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Vice President Pence listens to President Trump discuss the spending bill at the White House last month. Photo: Mark Wilson/Getty Images

The White House kept it quiet until now, but on Friday the President nearly blocked the Vice President from getting his chosen national security adviser.

Why this matters: It's a highly unusual event, as Trump typically gives Pence a long leash on personnel appointments. This is the first time the President has tried to block Pence from filling a senior staff position. The scene also highlights — once again — the extraordinary importance Trump places on personal loyalty.

Inside the West Wing: Trump was furious when he learned Pence was bringing on Nikki Haley's deputy Jon Lerner, according to three sources familiar with the events. The President believed Lerner was a card-carrying member of the "Never Trump" movement because Lerner crafted brutal attack ads for Club for Growth's multimillion-dollar anti-Trump blitz during the Republican primaries.

  • "Why would Mike do that?" Trump wondered aloud about Pence's decision, according to two sources briefed on the President's private conversations.

Behind the scenes: Trump told Kelly to get rid of Lerner. On Friday, as turmoil unfolded, Pence's team was on the plane to Peru for the Summit of the Americas. Pence's team got wind of what was happening, and when Pence landed he called the President and talked him around on Lerner, according to administration officials familiar with the situation. Trump was in the Oval when Pence called.

  • Senior officials, including White House Counsel Don McGahn, were concerned about the logistics of Lerner dividing his time between Haley and Pence. The story in the Washington Post that broke the news of Lerner's appointment took White House officials by surprise.
  • Other officials question Lerner’s qualifications, describing him to Axios as a politico and a pollster, with little foreign policy experience. Pence's team argued internally that he'd done a great job for the past year working for Haley, has previously advised members of Congress on foreign policy and would be well-supported in Pence's office by subject matter experts.
  • The sources said Kelly told colleagues that Pence's chief of staff Nick Ayers, who orchestrated the appointment, had not "fully informed" him of Lerner's anti-Trump history. Ayers and Lerner have worked together in the past for Haley, among other campaigns.

The pushback: Ayers has told associates, however, that he briefed Kelly on Lerner and also looped in other senior officials including Haley, John Bolton and Mike Pompeo. Lerner's been serving as Haley's deputy and was in the room for a sensitive Syria briefing in the Situation Room on Thursday.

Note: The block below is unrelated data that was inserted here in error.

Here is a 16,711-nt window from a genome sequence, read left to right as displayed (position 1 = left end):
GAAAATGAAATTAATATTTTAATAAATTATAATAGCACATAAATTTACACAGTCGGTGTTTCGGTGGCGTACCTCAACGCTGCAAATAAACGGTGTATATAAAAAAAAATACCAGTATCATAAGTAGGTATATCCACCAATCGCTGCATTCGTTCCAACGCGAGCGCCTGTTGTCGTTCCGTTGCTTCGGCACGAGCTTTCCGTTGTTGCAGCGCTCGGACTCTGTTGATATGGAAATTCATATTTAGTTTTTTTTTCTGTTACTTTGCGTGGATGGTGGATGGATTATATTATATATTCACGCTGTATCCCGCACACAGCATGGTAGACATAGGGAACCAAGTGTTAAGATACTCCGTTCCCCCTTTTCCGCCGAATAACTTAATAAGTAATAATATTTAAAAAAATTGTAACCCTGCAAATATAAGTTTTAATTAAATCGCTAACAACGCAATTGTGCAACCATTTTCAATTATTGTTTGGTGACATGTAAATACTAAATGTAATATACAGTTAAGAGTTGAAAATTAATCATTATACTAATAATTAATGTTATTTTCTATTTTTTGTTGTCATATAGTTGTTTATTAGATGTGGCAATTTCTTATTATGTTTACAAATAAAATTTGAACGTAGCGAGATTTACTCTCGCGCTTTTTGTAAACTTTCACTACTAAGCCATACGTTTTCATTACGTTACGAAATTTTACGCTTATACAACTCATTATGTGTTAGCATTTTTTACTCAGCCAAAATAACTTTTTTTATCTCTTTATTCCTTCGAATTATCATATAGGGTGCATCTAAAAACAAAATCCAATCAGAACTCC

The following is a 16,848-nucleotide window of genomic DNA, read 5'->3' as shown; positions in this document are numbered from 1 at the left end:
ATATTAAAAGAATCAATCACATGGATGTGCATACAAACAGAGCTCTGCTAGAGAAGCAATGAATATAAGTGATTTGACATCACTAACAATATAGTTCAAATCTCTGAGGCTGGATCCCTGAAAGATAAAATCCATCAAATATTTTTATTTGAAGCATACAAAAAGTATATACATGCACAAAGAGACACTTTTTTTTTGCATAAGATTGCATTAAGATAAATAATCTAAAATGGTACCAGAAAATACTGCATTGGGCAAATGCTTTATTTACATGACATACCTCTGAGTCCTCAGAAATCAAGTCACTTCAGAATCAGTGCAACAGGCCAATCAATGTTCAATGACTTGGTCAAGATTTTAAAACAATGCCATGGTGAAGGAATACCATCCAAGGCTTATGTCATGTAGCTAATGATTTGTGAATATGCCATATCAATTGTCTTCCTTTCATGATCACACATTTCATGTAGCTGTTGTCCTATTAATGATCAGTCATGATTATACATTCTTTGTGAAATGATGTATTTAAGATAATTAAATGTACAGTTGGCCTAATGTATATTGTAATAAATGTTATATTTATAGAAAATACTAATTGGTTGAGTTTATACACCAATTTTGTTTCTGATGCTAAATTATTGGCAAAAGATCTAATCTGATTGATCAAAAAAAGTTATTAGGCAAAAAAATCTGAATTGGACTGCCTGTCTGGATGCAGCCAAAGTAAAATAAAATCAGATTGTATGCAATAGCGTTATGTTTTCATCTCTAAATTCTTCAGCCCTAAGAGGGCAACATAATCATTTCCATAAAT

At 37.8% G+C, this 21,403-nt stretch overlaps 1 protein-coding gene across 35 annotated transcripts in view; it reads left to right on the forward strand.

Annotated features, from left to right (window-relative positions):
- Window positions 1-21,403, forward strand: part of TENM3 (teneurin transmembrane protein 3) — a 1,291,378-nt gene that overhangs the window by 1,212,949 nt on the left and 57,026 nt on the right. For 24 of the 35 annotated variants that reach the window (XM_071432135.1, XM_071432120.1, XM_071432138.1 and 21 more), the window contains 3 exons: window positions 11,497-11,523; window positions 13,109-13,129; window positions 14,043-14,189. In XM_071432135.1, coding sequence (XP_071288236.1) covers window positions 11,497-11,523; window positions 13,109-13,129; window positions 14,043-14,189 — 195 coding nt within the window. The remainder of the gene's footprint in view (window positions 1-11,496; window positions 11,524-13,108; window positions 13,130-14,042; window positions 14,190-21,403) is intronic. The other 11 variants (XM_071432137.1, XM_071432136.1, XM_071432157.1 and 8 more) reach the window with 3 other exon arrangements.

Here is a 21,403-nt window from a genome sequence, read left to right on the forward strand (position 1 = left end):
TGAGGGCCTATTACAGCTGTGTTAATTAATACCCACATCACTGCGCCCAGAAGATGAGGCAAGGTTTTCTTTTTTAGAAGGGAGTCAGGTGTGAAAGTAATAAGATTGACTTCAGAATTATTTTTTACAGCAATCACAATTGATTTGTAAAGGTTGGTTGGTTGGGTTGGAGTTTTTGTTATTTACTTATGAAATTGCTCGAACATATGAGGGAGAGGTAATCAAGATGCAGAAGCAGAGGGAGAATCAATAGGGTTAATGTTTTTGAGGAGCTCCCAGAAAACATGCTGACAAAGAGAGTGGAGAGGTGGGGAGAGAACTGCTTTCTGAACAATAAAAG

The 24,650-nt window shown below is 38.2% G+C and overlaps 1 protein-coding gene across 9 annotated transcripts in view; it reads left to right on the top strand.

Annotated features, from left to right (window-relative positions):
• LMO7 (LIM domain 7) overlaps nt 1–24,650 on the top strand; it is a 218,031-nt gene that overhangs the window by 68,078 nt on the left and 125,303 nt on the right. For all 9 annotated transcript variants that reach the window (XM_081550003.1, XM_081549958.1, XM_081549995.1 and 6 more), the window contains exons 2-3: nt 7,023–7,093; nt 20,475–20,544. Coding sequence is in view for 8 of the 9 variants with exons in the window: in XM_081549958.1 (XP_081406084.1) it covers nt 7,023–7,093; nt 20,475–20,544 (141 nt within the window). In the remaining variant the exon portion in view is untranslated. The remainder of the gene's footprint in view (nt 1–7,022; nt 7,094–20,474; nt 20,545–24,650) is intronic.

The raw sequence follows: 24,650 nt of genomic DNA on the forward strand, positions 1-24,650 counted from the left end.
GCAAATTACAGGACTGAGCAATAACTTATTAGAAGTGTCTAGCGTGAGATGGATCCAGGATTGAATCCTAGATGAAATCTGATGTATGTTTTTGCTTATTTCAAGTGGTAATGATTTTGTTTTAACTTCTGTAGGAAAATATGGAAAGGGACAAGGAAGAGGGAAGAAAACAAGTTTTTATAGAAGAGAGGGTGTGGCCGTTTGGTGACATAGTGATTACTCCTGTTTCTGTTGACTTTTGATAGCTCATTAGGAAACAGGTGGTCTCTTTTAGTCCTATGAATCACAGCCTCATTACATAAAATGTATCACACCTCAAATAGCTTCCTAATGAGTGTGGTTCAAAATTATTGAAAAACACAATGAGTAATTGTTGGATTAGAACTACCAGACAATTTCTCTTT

What's next: Pence and his team appear to have averted what would've been the VP's first personnel crisis. In the Pence team's eyes, it was a "minor confusion" that never should've escalated to the President and could've been resolved almost instantly had the Pence team not been on a plane when the drama was unfolding.

Get more stories like this by signing up for Jonathan Swan's weekly political lookahead newsletter, Axios Sneak Peek.

Go deeper

Mike Allen, author of AM
35 mins ago - Politics & Policy

Biden's "overwhelming force" doctrine

President-elect Biden arrives to introduce his science team in Wilmington yesterday. Photo: Kevin Lamarque/Reuters

President-elect Biden has ordered up a shock-and-awe campaign for his first days in office to signal, as dramatically as possible, the radical shift coming to America and global affairs, his advisers tell us. 

The plan, Part 1 ... Biden, as detailed in a "First Ten Days" memo from incoming chief of staff Ron Klain, plans to unleash executive orders, federal powers and speeches to shift to a stark, national plan for "100 million shots" in three months.

Off the Rails

Episode 2: Barbarians at the Oval

Photo illustration: Sarah Grillo/Axios. Photo: Jim Watson/AFP/Getty Images

Beginning on election night 2020 and continuing through his final days in office, Donald Trump unraveled and dragged America with him, to the point that his followers sacked the U.S. Capitol with two weeks left in his term. This Axios series takes you inside the collapse of a president.

Episode 2: Trump stops buying what his professional staff are telling him, and increasingly turns to radical voices telling him what he wants to hear. Read episode 1.

President Trump plunked down in an armchair in the White House residence, still dressed from his golf game — navy fleece, black pants, white MAGA cap. It was Saturday, Nov. 7. The networks had just called the election for Joe Biden.

Fringe right plots new attacks out of sight

Illustration: Aïda Amer/Axios

Domestic extremists are using obscure and private corners of the internet to plot new attacks ahead of Inauguration Day. Their plans are also hidden in plain sight, buried in podcasts and online video platforms.

Why it matters: Because law enforcement was caught flat-footed during last week's Capitol siege, researchers and intelligence agencies are paying more attention to online threats that could turn into real-world violence.